On a wall in the atrium of the Boilermaker Aquatic Center, high above the visitors below, is a wall decal that honors Purdue’s most decorated athlete across all sports.

That athlete is one of Greg Duncan’s idols.

That athlete returned to his alma mater to advise the divers and help coach.

That athlete is David Boudia.

Among the sophomore diver’s other idols are head diving coach Adam Soldati and redshirt senior Steele Johnson. Being able to train and compete with these athletes is partially a reason why Duncan transferred to Purdue a year ago from the University of North Carolina, where he was named ACC Diver of the Year in 2017.

It wasn’t a smooth transition, however. There were different training styles and hours. The workouts were harder, but humbling. That’s where Soldati helped him learn to battle through the mental adversity.

Diving is a highly repetitive sport. Walk up the stairs, approach the platform or board, go through your routine, perform the dive and leave the pool. Over and over and over again, divers do this all day. It’s easy to get lost in the routine and become complacent. Soldati makes sure that doesn’t happen by approaching each day with a new idea.

“I think one of his most underrated talents is his ability to paint a picture with his words,” Duncan said.

Soldati, the U.S. Olympic Diving coach, will go home and analyze the day, seeing what bigger ideas the team can use to refocus on the exact same routine.

“He’s so good at keeping you in the moment, training you and saying, ‘It’s just diving,’” Duncan said. “Through that, you’re able to simplify and not worry about everything else that could come into your brain.”

The sophomore transfer has become more consistent, focusing on “in-the-pool cues” which are things the divers need to focus on every time they approach the board.

That elite coaching has paid off for Duncan and his teammates, who placed fourth at the Big Ten Championships this past weekend in Iowa City, Iowa.

The sport is highly individualized, but can be team-oriented at the college level when everyone competes for the same team. Purdue’s divers push each other to be the best, even when they are standing on the podium.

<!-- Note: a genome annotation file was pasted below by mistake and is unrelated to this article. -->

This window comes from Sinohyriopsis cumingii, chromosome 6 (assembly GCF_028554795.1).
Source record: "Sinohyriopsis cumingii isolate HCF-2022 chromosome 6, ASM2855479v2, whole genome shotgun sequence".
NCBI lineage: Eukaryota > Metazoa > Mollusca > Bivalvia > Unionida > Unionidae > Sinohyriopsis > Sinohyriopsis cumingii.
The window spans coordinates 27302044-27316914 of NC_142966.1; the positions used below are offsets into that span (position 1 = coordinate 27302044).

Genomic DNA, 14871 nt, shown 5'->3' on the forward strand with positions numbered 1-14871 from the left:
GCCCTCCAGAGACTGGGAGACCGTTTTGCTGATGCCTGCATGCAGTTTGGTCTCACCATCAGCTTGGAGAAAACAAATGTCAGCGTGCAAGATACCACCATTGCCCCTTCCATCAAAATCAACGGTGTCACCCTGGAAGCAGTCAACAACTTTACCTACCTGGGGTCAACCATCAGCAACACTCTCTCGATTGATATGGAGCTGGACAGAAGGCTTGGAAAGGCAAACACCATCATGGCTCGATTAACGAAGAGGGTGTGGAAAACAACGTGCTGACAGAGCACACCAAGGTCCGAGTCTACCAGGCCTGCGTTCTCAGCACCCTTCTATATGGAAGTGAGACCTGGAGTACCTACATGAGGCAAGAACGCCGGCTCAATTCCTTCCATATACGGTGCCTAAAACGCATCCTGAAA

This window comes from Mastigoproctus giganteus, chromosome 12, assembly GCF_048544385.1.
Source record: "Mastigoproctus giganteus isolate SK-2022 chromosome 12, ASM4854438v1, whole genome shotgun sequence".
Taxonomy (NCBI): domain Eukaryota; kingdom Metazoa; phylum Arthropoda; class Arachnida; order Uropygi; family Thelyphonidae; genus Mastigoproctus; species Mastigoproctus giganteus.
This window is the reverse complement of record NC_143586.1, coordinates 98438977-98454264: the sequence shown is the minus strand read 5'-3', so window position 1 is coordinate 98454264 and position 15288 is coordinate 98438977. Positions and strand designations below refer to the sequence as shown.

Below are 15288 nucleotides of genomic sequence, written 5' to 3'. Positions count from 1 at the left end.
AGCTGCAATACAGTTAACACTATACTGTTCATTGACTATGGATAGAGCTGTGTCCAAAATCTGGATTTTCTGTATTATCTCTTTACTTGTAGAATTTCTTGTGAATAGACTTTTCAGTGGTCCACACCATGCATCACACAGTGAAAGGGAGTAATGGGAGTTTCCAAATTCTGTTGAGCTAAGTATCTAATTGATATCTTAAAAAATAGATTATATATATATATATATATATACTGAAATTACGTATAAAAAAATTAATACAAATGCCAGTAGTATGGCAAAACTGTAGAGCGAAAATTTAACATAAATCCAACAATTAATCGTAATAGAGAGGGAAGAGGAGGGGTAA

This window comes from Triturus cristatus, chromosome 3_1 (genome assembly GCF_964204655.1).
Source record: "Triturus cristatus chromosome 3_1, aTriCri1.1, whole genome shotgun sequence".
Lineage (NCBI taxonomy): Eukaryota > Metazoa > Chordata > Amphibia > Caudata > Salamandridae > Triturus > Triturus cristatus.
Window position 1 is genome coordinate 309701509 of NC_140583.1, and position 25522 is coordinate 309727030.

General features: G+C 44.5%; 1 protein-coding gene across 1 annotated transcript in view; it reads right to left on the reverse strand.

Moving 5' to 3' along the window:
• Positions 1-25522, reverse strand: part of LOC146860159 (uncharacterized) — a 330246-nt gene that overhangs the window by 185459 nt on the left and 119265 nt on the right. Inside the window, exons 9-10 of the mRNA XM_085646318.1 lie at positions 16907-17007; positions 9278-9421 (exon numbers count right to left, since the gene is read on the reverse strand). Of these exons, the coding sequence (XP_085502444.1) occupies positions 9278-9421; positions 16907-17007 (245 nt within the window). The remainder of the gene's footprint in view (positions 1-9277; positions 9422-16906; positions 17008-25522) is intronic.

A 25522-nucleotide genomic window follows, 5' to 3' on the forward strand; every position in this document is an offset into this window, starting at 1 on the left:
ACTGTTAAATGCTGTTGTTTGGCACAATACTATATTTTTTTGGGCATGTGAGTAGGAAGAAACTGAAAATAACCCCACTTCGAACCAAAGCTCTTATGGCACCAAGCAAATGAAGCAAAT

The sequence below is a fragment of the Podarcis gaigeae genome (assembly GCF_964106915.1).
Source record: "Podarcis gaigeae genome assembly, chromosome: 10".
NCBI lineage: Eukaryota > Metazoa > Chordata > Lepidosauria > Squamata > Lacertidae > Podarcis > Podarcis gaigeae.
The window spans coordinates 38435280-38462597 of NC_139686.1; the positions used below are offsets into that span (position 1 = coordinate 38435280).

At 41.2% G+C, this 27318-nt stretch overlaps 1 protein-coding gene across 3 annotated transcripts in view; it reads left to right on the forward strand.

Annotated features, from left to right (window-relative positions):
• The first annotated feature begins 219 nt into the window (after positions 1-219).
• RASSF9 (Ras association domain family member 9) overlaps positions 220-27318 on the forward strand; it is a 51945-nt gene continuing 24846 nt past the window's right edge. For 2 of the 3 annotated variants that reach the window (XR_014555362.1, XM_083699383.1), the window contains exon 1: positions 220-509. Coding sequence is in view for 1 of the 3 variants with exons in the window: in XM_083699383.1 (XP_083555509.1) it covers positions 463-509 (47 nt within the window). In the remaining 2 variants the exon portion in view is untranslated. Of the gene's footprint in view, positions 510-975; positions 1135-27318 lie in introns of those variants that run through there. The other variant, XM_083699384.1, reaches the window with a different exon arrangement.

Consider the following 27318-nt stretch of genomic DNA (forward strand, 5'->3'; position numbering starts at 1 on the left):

Duncan grabbed a bronze medal in both the 1-meter and 3-meter springboard while freshman Ben Bramley received his own bronze for the 10-meter platform.

The newcomer missed the silver by 0.2 points, but had a stellar performance in the preliminary round, finishing at the top of the qualifiers by over 13 points with a score of 472.15.

As Bramley fell to third in the finals, it was again Soldati who told him, “Don’t focus on the result.”

Diving is a continuous sport and as a freshman, Bramley has a long road ahead of him. The mental aspect of the sport can eat away at a diver’s mind. In addition, junior Brandon Loschiavo reinforced that with corrections and by improving his mental focus, brighter things are in Bramley’s future.

Loschiavo has overcome those mental hurdles, as evidenced by his back-to-back individual Big Ten Championship in the 10-meter platform. He joins Boudia as the only two Boilermakers to repeat as champions in the same event in consecutive years.

“It was a lot more nerve-wracking than I expected, just trying to hold the title,” Loschiavo said. “But I was just trying to focus on the corrections we were making during practice.”

Loschiavo shared the podium with Bramley, which brought back fond memories of when he was on the other side of things. Johnson won the event in 2017 at the Big Ten Championships, and Loschiavo placed third.

Johnson had surgery in early February on his right foot that has caused him pain his entire career, he announced on Twitter. Being sidelined for the remainder of the season has been a challenge, but it hasn’t stopped him from helping the team overcome their mental hurdles.

“We see him working hard and persevering outside of the pool,” Loschiavo said. “And that drives us to persevere and work hard in the pool too.”

The Boilermakers will send a handful of divers to the NCAA Championships in March. Over Spring Break, Purdue hosts the Zone C Championships. Any qualifiers from there will then head to Austin, Texas, at the end of the month for the NCAA National Championships.

Recommended for you